I have a lot of fond memories of Jay and a lot of good [video] footage. That’s my own personal footage that I’ll cherish. He also had the Scratch Academy, which is an instructional course that taught DJ’s how to produce, understand the history and respect the entire game. When you think of Jam Master Jay, you think of science and history. Everybody doesn’t do things that last a lifetime, he did, and that’s the reason why he wears a big belt even when he’s not here physically.”



“Me and Jay go way back. Run-DMC broke me and Will on our first major tour in 1987. He sat down and taught us what to do on the road. ‘This is how you take care of your clothes. Be there for sound check.’ When I brought my girl on the road, he would introduce himself like, ‘How are you doing, I’m Jason.’ Jay would grab my son and take him for a walk. He made you feel comfortable. That was Jay.

Me, Jay, Will, Run and D were all really cool. Will had a birthday party a couple of years ago and Run-DMC came out and performed. Only a handful of us got to know how great of a person Jay was. For me, the two turntables an a mixer come second to him being a person. To be in hip hop as long as I am, you develop friendships outside of just admiring somebody musically. It was like, ‘I got to thank you for what you did for me and for your friendship.’ We’re sitting here talking about how two turntables and a mixer have pretty much paved the way for our lives.

Jay was a throwback DJ. When people started using DAT tapes and replay machines to do their shows, Jay used records. It was fun watching the last Run-DMC show I saw, which was at All-Star weekend in Philly. With two turntables and a mixer, Run-DMC went out there and [were] the true essence of hip-hop.

Jay was a member of Run-DMC, he wasn’t Run DMC’s DJ. He was the third member of that group. No one now has a DJ, and if they do he is hidden. He is not on the records, he’s not really a part of it except for the live shows. Me being a DJ, hell yeah I’ll speak up for what Jay meant to Run-DMC.”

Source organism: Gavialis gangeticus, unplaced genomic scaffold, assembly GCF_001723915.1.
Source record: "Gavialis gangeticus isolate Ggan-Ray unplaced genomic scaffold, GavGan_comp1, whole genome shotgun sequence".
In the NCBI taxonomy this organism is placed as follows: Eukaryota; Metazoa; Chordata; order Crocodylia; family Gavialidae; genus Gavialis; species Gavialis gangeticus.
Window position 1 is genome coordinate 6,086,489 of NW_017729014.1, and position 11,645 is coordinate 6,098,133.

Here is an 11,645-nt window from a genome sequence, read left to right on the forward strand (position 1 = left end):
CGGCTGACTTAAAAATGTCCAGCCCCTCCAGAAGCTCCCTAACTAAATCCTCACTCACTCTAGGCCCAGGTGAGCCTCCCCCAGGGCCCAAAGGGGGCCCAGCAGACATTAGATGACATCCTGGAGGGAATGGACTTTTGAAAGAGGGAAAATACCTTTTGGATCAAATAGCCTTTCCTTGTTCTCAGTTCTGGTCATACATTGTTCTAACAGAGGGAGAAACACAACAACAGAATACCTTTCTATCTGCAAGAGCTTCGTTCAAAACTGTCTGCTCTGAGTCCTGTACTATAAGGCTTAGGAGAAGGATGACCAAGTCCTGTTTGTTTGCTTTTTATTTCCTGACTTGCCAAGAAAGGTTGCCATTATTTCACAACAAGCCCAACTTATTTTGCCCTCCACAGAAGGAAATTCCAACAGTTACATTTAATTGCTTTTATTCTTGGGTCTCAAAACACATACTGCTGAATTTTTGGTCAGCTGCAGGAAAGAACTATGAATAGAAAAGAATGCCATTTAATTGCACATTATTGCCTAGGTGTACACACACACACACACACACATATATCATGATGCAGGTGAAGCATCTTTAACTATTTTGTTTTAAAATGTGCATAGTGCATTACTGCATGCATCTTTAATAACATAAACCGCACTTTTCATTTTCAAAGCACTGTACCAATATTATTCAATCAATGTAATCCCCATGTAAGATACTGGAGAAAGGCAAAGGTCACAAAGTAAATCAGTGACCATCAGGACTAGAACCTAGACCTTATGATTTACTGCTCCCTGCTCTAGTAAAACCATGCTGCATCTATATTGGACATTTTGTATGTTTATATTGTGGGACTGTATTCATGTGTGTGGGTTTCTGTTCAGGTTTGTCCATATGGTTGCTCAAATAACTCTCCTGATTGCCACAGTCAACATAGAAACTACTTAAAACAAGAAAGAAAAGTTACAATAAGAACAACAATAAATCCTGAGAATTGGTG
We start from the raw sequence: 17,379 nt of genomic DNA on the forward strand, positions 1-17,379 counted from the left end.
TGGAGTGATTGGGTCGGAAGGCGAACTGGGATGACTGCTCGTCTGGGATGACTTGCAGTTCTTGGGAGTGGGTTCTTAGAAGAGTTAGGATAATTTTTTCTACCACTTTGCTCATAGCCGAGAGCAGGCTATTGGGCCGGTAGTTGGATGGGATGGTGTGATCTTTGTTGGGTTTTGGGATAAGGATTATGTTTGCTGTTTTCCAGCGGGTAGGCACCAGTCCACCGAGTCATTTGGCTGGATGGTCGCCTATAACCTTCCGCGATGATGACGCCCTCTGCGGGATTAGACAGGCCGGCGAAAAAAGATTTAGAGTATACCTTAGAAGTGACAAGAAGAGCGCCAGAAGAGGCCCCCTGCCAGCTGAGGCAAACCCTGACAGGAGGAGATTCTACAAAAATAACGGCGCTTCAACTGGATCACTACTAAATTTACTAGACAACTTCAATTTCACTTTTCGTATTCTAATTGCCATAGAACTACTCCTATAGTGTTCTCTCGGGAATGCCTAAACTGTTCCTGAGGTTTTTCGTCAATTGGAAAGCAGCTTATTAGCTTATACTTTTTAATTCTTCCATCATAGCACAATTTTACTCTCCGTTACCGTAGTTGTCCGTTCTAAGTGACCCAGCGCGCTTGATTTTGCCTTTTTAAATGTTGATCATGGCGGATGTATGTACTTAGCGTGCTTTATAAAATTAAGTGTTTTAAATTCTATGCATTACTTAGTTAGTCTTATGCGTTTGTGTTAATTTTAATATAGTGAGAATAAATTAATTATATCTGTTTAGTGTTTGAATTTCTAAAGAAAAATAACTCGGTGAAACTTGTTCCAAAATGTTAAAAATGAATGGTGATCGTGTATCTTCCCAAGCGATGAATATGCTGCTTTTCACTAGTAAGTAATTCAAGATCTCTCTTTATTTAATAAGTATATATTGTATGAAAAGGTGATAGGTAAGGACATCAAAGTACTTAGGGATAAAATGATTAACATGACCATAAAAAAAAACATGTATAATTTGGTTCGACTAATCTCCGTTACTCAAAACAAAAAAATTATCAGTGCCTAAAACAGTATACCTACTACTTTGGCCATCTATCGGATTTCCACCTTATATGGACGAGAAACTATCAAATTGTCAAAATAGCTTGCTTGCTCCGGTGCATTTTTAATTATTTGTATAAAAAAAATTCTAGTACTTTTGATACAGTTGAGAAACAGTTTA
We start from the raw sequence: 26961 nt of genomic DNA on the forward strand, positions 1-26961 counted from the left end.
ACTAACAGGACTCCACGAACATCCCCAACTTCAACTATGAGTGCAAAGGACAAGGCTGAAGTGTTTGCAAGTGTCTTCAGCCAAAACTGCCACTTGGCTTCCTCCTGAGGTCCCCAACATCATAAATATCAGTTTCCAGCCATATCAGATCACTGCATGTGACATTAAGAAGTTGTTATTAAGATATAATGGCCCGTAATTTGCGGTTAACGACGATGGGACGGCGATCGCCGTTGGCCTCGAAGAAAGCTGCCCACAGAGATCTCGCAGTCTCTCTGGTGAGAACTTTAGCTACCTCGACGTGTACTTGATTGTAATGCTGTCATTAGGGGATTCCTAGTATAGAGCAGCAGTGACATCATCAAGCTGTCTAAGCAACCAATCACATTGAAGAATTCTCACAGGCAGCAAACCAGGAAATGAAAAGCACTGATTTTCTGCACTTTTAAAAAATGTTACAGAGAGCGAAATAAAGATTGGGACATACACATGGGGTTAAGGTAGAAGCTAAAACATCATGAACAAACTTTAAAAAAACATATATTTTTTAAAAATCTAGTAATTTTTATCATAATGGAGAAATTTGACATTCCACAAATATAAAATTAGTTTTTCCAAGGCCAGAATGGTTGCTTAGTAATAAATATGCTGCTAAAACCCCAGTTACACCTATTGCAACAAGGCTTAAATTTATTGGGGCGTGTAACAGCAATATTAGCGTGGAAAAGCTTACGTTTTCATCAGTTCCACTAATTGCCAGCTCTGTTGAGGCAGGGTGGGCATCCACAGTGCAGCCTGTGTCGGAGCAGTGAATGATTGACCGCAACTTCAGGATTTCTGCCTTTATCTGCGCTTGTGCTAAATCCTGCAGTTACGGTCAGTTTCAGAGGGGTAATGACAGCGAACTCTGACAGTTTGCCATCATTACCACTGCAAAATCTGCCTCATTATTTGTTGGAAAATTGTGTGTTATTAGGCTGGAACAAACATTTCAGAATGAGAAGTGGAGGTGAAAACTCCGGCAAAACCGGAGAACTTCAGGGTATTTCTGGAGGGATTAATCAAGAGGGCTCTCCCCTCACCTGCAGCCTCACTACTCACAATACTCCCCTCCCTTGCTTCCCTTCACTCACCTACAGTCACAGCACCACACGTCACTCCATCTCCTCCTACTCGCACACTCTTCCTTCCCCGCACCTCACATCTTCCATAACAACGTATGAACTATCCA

“After Grandmaster Flash, there was Jam Master Jay. He was the one who took the ball and ran with it. He took the whole art form to the next level, as far as live DJ performances. The thing I always admired about Run-DMC was that Jay always performed and it was always live. Jay was always involved with the show and he was an intricate part of the group.

When ‘Sucker MC’s’ came out, I was breaking, so the whole Run-DMC movement was inspiring to me as a B Boy. ‘Sucker MC’s’ totally caught my attention because what they represented had a real B Boy feel. As far as Jay on the turntables, it sparked an interest in me to learn how to mix.

The first time we really kicked it together was in Puerto Rico, around 1992, 1993, for a Naughty by Nature/Run-DMC concert. I really got to build with Jay and we kicked it hard in the Puerto Rican ghetto. [Over the years], we made a few appearances together but what stands out the most was when we went to this place called La Perla. It was like the grimiest place in Puerto Rico and he was getting a lot of love over there. Ghettos across the world knew who he was and showed him love.

It was like a dream to be in the same room as [him]. To this day, I am a fan of the music and the culture. I couldn’t help but be star struck when we had a DJ session together. He always showed love and was grounded.” —As Told To Thomas Golianopoulos